The clients with whom I meet to discuss filing bankruptcy come in all ages, and genders. Some of my clients are very low-income wage earners; others have fairly high salaries. But my clients have one thing in common: they haven’t had very much good luck financially. For many of these people, filing a bankruptcy case, whether under chapter 7 or chapter 13, is the best option they have to resolve their financial issues. For a small percentage of these people who file bankruptcy cases, the years of bad luck that they experienced prior to filing is changed suddenly when they learn that they will inherit money or property from a deceased loved-one’s estate.
In some cases, the bankruptcy debtor who inherits money or property does so without the inheritance causing complications. However, for a few of my clients, they are confronted with the irony that this piece of financial good fortune brings with it strings attached.
The Rule Regarding Inheritances In Chapter 7 Bankruptcy
The rule regarding inheritances for Chapter 7 is straightforward: Section 541(1) of the Bankruptcy Code provides that if a bankruptcy debtor becomes entitled to receive an inheritance within 180 days of the day that the bankruptcy case was filed, that inheritance is property of the bankruptcy estate, and subject to administration by the chapter 7 bankruptcy trustee.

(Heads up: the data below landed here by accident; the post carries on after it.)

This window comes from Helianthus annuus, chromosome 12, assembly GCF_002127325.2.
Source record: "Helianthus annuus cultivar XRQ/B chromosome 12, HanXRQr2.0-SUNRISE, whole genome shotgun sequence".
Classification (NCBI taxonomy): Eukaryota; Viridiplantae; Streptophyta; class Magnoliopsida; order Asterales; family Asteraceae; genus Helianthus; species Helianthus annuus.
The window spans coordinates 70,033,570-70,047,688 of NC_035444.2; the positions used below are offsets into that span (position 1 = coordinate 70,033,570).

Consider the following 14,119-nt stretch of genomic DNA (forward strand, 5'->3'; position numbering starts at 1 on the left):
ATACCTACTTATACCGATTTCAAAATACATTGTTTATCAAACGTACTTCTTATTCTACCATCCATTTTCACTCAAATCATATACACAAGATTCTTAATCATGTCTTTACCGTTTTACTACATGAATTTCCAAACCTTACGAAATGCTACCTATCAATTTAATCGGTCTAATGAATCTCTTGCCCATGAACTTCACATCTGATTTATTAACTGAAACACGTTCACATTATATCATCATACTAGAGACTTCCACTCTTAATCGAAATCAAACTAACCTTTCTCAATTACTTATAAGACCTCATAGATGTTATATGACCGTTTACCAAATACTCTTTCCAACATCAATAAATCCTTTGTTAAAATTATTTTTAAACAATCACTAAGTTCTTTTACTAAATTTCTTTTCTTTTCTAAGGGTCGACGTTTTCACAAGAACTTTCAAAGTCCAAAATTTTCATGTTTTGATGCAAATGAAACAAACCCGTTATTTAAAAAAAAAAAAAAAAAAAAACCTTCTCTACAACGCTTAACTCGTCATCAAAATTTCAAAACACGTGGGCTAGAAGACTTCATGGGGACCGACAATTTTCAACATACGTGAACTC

The key point here is that the death of a person, from whose estate the debtor will inherit property or money, is the event that triggers the inclusion of the inheritance into the bankruptcy estate. It does not matter if the money or property is not received until after the 180-day period post-filing ends.
Debtors are required to report the possibility of inheriting to their attorney, so that the existence of an inheritance interest is reported properly to the case trustee.
This rule also applies to the debtor’s right to receive a beneficiary payment from a deceased person’s life insurance policy. Again, the bankruptcy debtor who, through the death of another person, discovers the potential to receive a life insurance check has the absolute obligation to report that situation to his attorney so that the life insurance interest can be reported to the case trustee.
For those debtors who have used the Federal Bankruptcy Code to exempt their property, it is possible to exempt some, or perhaps all, of the inheritance interest, provided that the debtor has enough room to do so under section 522(d)(5) of the code. Debtors who do not own real estate, or those who own real estate with minimal equity, have up to $13,100 available to them to use to protect the inheritance interest.
The rule regarding inheritance, then, is fairly straight-forward with chapter 7 cases. Things get more complicated with chapter 13.
The Rule Regarding Inheritances In Chapter 13 Bankruptcy